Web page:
Immigration, Idaho, and the Supreme Court

On Monday, April 18th, the Supreme Court will hear a case that will have an enormous and direct impact on over 20,000 people living in Idaho as well as millions of others throughout the United States. Depending on the Supreme Court’s decision, these individuals will have an opportunity to obtain a work permit and will be able to work legally. As long as they apply and meet certain criteria, they will be granted “deferred status” and, as long as they stay out of trouble, they will have some protection from deportation.
First, a brief background. In 2012, a program called DACA was initiated. DACA allowed undocumented immigrants who were under the age of 16 when they last entered the U.S., graduated from high school in the U.S. or met other narrow criteria, and who passed a thorough background check the ability to apply for deferred status and a work permit. This allowed many individuals who had been brought into the U.S. as children the opportunity to legally work in the U.S. Those who received deferred status had to renew it every two years, and had to continue to stay out of trouble. DACA still applies for individuals who entered the U.S. prior to June 5, 2012, and who were under the age of 16 at the time. Unfortunately for those brought over as children, it is not a pathway to citizenship or even a green card. It doesn’t come close to doing what President Reagan’s immigration plan did in the 1980’s. Nevertheless, it has blessed the lives of many young people in and around Eastern Idaho and the rest of the United States.
While comprehensive immigration reform was a major priority for both parties following the last presidential election, very little progress was made in actual reform. Tired of the lack of reform, in November 2014 President Obama announced the DAPA program, which would give the parents of U.S. citizens and permanent residents, already living in the United States, deferred status and a work permit, as long as they applied and met certain criteria. The timeline for the DACA program was also extended, and the renewal period for both DACA and DAPA was changed to three years instead of two. By giving deferred status to undocumented immigrants who pass a background check and have more significant ties to the U.S., the federal government would be able to more easily focus its deportation proceedings on individuals who commit crimes and who are a danger to others.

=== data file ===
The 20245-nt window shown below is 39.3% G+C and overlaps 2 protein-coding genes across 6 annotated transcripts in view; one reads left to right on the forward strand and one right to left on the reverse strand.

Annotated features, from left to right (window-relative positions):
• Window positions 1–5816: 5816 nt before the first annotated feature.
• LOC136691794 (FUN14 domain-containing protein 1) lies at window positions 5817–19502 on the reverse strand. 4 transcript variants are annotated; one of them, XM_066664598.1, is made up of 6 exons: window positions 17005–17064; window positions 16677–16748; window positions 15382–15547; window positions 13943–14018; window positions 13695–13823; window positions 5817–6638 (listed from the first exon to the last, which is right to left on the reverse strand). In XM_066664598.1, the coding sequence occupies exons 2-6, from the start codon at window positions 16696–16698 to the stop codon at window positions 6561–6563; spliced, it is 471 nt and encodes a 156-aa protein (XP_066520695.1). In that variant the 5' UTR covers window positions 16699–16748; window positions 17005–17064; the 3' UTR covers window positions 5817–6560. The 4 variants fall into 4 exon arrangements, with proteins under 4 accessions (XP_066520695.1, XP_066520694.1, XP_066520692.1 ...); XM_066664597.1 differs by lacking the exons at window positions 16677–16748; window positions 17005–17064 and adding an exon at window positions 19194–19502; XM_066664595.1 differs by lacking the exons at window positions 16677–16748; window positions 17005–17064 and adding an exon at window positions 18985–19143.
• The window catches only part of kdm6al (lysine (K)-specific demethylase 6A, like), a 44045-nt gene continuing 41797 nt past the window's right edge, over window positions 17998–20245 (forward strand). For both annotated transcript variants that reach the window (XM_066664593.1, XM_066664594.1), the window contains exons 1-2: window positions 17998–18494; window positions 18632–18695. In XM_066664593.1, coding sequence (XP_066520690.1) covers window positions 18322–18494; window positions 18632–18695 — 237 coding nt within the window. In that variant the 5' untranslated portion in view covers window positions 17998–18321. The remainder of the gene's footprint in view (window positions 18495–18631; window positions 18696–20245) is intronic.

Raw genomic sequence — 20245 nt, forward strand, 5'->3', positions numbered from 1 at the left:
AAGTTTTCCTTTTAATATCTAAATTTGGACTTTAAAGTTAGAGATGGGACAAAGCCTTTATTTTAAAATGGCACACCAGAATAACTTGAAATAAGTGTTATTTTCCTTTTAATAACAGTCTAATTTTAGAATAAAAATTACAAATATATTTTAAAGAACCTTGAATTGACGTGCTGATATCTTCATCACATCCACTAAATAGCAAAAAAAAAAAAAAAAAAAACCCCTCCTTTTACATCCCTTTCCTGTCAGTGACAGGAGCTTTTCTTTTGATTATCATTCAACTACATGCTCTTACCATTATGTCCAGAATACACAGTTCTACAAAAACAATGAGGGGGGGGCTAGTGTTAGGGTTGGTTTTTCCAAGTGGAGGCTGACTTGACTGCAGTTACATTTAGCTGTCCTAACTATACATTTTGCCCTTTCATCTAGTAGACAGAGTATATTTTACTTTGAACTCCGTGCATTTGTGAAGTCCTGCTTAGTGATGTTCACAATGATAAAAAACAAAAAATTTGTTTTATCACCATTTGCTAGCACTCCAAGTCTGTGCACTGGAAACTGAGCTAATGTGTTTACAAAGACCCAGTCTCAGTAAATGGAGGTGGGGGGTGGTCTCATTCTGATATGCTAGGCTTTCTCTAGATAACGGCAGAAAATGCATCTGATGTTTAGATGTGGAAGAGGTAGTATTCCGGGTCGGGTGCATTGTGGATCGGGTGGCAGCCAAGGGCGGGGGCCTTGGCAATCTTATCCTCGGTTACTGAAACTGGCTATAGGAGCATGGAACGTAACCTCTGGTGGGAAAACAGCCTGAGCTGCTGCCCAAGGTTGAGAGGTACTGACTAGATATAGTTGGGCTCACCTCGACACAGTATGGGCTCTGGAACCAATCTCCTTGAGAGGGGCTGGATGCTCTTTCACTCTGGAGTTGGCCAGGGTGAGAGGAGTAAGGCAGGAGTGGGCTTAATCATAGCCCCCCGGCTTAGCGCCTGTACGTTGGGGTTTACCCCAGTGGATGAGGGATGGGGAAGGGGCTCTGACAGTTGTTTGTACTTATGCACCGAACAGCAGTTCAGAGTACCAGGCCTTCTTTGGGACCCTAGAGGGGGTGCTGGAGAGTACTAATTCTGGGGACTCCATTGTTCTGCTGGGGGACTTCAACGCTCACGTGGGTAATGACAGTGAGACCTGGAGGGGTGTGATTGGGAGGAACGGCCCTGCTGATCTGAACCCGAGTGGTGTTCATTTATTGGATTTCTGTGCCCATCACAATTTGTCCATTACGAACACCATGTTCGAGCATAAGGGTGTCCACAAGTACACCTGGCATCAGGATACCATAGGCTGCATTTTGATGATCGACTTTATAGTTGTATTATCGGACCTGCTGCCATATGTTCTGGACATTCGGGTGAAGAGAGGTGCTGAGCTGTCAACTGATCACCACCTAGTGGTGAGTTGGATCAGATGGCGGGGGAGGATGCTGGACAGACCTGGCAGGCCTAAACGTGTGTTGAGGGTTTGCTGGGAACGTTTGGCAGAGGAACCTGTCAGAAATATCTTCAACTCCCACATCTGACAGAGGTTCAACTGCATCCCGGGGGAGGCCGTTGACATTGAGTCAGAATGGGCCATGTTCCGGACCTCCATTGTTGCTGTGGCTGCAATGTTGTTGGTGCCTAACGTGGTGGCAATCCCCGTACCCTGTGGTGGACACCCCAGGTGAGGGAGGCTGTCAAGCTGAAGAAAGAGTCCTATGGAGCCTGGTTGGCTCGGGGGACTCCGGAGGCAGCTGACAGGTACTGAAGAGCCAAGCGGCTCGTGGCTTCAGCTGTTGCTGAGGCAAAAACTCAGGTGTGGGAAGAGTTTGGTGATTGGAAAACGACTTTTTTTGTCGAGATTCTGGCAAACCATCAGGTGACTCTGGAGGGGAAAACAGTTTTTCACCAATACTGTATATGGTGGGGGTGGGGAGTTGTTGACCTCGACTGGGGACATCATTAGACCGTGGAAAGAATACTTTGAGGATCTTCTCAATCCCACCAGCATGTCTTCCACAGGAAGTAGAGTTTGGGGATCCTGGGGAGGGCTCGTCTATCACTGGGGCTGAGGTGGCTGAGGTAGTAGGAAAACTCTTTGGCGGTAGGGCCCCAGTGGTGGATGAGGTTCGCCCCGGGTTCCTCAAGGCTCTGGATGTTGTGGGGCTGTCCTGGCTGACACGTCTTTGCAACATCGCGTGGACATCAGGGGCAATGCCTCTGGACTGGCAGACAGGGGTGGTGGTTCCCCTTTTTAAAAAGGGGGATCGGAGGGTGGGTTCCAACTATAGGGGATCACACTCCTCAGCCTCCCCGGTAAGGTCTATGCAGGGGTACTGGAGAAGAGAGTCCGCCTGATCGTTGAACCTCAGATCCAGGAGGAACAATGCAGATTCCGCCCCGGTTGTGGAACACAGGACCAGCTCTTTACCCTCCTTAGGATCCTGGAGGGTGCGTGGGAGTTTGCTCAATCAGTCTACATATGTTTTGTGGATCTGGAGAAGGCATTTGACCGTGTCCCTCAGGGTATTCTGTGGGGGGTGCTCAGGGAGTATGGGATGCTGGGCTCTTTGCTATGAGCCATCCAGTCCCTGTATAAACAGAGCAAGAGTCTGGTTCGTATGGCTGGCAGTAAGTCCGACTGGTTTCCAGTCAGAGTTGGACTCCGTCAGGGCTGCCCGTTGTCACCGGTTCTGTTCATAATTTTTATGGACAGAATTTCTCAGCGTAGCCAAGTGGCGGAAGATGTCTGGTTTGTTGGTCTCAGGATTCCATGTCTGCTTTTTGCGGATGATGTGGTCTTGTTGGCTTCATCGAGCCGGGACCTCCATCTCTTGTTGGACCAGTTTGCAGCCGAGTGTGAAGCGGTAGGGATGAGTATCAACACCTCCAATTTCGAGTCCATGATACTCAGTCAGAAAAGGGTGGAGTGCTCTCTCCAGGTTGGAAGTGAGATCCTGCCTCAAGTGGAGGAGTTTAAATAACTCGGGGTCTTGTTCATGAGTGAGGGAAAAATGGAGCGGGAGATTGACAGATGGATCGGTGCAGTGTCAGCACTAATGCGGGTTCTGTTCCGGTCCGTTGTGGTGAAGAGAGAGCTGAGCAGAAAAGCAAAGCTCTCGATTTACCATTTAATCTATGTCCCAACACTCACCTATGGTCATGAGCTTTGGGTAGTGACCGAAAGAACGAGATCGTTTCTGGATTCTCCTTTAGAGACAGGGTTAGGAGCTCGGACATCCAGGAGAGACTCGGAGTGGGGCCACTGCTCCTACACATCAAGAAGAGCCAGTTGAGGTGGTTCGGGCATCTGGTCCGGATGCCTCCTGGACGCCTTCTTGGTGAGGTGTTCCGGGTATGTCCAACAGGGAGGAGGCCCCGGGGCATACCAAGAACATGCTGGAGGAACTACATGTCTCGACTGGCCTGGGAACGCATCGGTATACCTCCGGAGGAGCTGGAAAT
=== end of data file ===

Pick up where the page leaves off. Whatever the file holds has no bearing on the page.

The next month, several states sued, putting a halt to both DAPA and the DACA extension, as well as the three year renewal period. These states arranged to have the case heard in front of a federal judge known for his anti-immigrant views. The judge decided as expected, and the decision was appealed. On Monday, almost a year-and-a-half after DAPA was announced, the Supreme Court will hear the case and, hopefully, will issue a final decision on the matter. The decision is not expected until, at the earliest, June. Even then, if the Supreme Court rules in favor of DAPA and DACA extension, it will probably be an additional wait before the federal government is prepared to process applications.
How does this affect Idaho? If DAPA and the DACA extension become law, 20,000 undocumented immigrants, most of them young parents, will be able to obtain work permits and will be able to work legally. They’ll be able to work better-paying jobs, eliminating the need for their U.S. citizen children to be on food stamps, Medicaid, or other government programs. Since their jobs will be legal, there’s a greater chance they’ll contribute to and help pay for Social Security. There will be less concern about a deportation splitting a family up.
Idaho businesses, and especially Idaho farms and dairies, will be able to flourish. Make no mistake, many of these businesses currently employ undocumented immigrants, knowingly or not. But undocumented immigrants who have deferred status and a work permit won’t be deported as a result of workplace ICE raids. Idaho businesses won’t be decimated by these raids if their workers have work permits due to DACA and DAPA.
Many of the people who will be affected are married to U.S. citizens, but are unable to get green cards. Once they’ve been granted deferred status, their U.S. citizen spouses and children will have less to worry about.
DAPA won’t protect undocumented immigrants if they commit a violent crime. It won’t give them a pathway to citizenship. But it will provide a better income for their families, including many U.S. citizens.